Home > Kids > Childhood Safety > School Safety > What to Do About School Violence

What to Do About School Violence

In This Article:

Page 2

When Your Child Is the Bully

If your child is quick to anger, gets into frequent fights at school, and is often rejected by other children because of the way he acts, you should discuss your concerns with a professional who can suggest ways to curb his violent tendencies.

Watch Out!

Kids who behave aggressively may be imitating what they've seen on television. While TV violence may not cause aggression, it certainly doesn't help kids who watch a lot of it. Limit the amount of it your child sees by noting which TV shows are rated V for violence. Find out about the ratings on the movies he wants to see, too.

What Schools Can Do

Find out what steps your school is taking to keep students safe from violence. Many are turning to surveillance cameras, metal detectors, and security guards, but the foundation of a violence-prevention program should be early intervention with troubled students. Here are some questions to ask of school administrators:

  • Are staff and students trained to identify early warning signs?
  • Is the staff responsive when a student complains about abuse from another student?
  • Is action taken swiftly to avoid continuation of the problem?
  • Are there interventions, such as referrals to counselors, rather than just punishments for students with behavioral problems?
Safety Savvy

Training programs in how to spot troubled students should be extended to all staff, not just teachers and administrators. Sometimes it's the bus driver or the cafeteria worker who witnesses kids harassing others.

Involving Students in Problem-Solving

Some elementary schools are adopting programs to deal with bullying on a regular basis. The formats vary but usually involve a regular time in each classroom where students sit in a circle and bring up any situations that bothered them. This helps children understand how what they do affects the feelings of others. The teacher moderates and keeps the discussion from becoming accusatory.

Some middle schools and high schools have created peer mediation programs—sometimes called student court—to help classmates resolve differences. Student volunteers are trained to hold mediations between classmates who are in conflict. If the parties come to an agreement, they can avoid administrator-imposed sanctions.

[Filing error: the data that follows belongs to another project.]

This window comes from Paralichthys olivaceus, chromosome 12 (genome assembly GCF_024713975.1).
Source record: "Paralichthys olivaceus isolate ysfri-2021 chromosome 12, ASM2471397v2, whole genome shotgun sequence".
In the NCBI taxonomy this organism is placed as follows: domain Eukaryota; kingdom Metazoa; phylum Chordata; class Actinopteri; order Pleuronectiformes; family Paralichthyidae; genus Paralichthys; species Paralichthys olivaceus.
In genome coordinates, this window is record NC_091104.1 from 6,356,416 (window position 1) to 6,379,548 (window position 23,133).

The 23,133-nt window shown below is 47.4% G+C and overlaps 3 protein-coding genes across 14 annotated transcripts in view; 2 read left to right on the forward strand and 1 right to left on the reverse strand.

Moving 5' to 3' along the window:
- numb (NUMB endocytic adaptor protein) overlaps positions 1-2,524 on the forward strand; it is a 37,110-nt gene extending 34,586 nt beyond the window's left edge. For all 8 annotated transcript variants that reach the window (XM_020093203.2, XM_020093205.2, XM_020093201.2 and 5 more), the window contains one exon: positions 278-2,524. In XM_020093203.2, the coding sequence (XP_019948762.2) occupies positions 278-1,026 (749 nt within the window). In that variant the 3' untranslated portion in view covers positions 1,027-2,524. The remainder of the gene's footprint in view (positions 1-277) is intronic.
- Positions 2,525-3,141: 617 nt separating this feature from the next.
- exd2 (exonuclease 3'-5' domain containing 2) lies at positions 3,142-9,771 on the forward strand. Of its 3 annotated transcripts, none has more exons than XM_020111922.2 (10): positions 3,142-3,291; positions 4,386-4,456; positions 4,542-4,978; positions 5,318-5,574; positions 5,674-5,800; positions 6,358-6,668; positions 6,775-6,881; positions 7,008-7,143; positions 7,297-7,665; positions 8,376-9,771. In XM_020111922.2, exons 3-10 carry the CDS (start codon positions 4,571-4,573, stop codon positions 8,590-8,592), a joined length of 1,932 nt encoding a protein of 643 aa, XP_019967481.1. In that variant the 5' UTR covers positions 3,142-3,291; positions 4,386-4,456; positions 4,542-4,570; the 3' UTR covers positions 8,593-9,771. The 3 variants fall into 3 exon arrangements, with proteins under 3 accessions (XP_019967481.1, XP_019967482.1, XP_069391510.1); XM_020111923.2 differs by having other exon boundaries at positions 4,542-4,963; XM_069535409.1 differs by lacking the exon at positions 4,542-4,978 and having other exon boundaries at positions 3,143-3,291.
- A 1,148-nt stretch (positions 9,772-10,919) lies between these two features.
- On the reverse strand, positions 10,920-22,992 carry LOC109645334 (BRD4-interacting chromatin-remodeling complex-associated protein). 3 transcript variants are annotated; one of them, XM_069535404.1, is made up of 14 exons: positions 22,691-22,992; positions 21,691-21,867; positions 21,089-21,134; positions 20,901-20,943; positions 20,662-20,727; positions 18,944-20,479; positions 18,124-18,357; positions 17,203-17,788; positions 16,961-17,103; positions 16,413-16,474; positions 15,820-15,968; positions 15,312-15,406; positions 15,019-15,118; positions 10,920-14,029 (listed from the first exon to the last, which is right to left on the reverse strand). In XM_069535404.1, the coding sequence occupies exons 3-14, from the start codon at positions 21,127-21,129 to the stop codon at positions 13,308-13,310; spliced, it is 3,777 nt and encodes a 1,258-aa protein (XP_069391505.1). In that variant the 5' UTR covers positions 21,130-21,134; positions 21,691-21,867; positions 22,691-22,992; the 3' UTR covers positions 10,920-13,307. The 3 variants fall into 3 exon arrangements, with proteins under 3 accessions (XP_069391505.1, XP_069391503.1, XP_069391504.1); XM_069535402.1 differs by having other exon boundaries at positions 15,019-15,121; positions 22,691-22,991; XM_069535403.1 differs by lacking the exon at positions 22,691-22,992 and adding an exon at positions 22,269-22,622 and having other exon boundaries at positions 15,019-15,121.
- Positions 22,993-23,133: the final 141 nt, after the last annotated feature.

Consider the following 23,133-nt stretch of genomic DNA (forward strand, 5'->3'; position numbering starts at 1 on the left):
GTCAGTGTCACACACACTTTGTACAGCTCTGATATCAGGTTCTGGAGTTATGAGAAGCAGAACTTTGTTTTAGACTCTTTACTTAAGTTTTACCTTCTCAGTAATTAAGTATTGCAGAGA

What Your Community Can Do

The underlying causes of school violence are complex and require multi-faceted approaches. Working with your school administration and parent-teacher association, you can tackle school safety on many fronts by creating a community dialogue. Participants should include law enforcement officials, social workers, volunteer service groups, religious organizations, and social service agencies, among others.

Together you can:

  • Create conflict-resolution programs for students.
  • Review school discipline policy and enforcement.
  • Develop after-school activities so children have adult supervision and positive things to do with their time.
  • Pass laws and promote enforcement of provisions to protect children from gun violence at school.
  • Provide community mental health resources for children and families in need of them.

<< Previous: Page 1

Excerpted from The Complete Idiot's Guide to Child Safety © 2000 by Miriam Bacher Settle, Ph.D., and Susan Crites Price. All rights reserved including the right of reproduction in whole or in part in any form. Used by arrangement with Alpha Books, a member of Penguin Group (USA) Inc.

To order this book visit Amazon's web site or call 1-800-253-6476.


Special Books for the Kids You Love
Celebrate 20 years of sharing love to the moon and back with the anniversary edition of Guess How Much I Love You, one of the world’s best-loved picture books. Plus, search our Book Finder for more great book picks. Brought to you by Candlewick Press.

Vote Now for the Children's & Teen Choice Book Awards
Voting is open now through May 3 for the Children's and Teen Choice Book Awards — the only national book awards program where the winning author, illustrator, and books of the year are selected by young readers. Encourage your child to vote for his favorites today!

Top 10 Math & Science Apps for Your Whiz Kid
Looking for the best math and science apps for kids? Check out these cool apps for all ages, which will grow your child's love of the STEM subjects (science, technology, engineering, and math).

Registered for Kindergarten — Now What?
Wondering what to do now that you've signed your child up for kindergarten? Try our award-winning Kindergarten Readiness app! This easy-to-use checklist comes with games and activities to help your child build essential skills for kindergarten. Download the Kindergarten Readiness app today!

stay connected

Sign up for our free email newsletters and receive the latest advice and information on all things parenting.

Enter your email address to sign up or manage your account.

Facebook icon Facebook icon Follow Us on Pinterest

editor’s picks